selection of hors d’ouevres. The bar stepped up a gear in March 2007 when it headhunted star mixologist Bruce Li.

  • Block  8   


WINNER FOR BEST BARTENDERS, BEST JAZZ Runner Up for: Most Extravagant Bar (The Beach), Best Cocktails, Best
Japanese (Haiku), Best New Restaurant (Haiku), Most Extravagant Restaurant (The Boardroom).

This entertainment complex houses three high end restaurants (Haiku, Med and The Boardroom), a high rolling lounge (i-Ultra
Lounge) and an outdoor patio (The Beach).

  • China Doll (Tongli)

Club China Doll is the unofficial home for international dance music in Beijing. Sexy underground styling, a slick drinks menu
and chic decor make this tri-level warehouse the hottest new addition to the city’s clubbing cohort.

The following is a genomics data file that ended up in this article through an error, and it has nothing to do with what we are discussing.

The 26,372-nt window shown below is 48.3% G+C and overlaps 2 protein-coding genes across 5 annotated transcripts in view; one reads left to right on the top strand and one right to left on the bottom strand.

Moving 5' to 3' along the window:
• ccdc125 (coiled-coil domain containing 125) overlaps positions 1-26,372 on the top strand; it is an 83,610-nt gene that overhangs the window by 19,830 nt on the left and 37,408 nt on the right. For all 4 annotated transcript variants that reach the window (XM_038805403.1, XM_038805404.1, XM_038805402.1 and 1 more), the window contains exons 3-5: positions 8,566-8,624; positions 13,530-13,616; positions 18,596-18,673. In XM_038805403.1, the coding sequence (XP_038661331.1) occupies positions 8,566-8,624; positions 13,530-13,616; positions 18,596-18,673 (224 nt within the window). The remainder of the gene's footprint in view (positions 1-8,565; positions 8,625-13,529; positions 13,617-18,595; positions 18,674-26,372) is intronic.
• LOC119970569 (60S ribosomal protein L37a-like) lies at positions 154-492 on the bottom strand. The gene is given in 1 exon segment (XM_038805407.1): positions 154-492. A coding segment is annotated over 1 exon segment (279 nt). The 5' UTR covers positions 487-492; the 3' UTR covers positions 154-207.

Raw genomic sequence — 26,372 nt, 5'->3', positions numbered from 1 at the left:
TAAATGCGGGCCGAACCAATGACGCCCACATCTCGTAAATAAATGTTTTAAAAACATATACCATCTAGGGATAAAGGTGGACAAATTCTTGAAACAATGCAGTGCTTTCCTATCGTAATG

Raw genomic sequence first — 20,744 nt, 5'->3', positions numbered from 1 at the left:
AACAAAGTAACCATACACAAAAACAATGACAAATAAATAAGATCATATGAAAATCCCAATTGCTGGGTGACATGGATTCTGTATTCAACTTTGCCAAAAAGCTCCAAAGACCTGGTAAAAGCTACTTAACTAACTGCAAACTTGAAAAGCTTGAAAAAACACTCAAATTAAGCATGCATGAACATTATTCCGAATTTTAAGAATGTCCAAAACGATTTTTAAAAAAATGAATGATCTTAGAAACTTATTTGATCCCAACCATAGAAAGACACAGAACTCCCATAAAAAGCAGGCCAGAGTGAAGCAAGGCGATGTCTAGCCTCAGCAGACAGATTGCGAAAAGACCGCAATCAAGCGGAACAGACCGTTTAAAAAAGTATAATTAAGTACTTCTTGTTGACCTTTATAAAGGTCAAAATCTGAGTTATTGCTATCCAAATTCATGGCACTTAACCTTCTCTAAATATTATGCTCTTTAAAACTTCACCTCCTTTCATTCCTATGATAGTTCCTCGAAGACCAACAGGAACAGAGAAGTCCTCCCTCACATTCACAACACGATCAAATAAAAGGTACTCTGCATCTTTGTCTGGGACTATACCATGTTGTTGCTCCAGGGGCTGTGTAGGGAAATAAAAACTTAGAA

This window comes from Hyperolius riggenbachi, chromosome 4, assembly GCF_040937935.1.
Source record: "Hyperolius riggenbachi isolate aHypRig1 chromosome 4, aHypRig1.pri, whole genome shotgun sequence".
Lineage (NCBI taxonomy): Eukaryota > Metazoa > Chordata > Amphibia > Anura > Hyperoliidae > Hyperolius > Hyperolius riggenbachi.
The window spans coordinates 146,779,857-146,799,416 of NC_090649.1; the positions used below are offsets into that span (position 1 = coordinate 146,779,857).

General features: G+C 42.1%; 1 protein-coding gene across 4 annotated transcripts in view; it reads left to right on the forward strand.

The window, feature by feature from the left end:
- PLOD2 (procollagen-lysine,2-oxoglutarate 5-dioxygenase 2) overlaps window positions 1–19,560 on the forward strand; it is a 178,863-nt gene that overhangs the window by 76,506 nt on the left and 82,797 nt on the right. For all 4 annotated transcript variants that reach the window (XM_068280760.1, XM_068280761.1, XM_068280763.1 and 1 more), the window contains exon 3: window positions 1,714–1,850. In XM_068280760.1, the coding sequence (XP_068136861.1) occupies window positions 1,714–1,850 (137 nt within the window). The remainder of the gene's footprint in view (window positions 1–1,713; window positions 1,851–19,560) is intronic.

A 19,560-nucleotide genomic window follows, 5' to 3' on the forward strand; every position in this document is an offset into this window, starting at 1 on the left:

• Mix 

The Workers Stadium north gate is now officially operating at full capacity. With Vics, Flair and now Mix, clubbers have no
shortage of dance floor space. Mix is Beijing’s own Ghetto Fabulous. A roaster of international guest DJs and cheap drinks
keep the large sunken dance floor pumping ’till the wee hours. The crowd comprises mainly youthful, largely foreign, clubbers
presided over by wannabe B-Boys and their fly-girls. The music is a puzzle, however, with an in-house DJ crew of locals who
paly some upfront beats interspersed with dated ’90s pop. With its cheap drinks and good vibe, Mix is worth a visit.

  • Tango 

A mega club to rival the Gongti park, Tango’s main room is divided into a large dance floor, ample private booths and bar.
Tango’s recent renovations, a joint project between local and European design teams, have resulted in updated decor and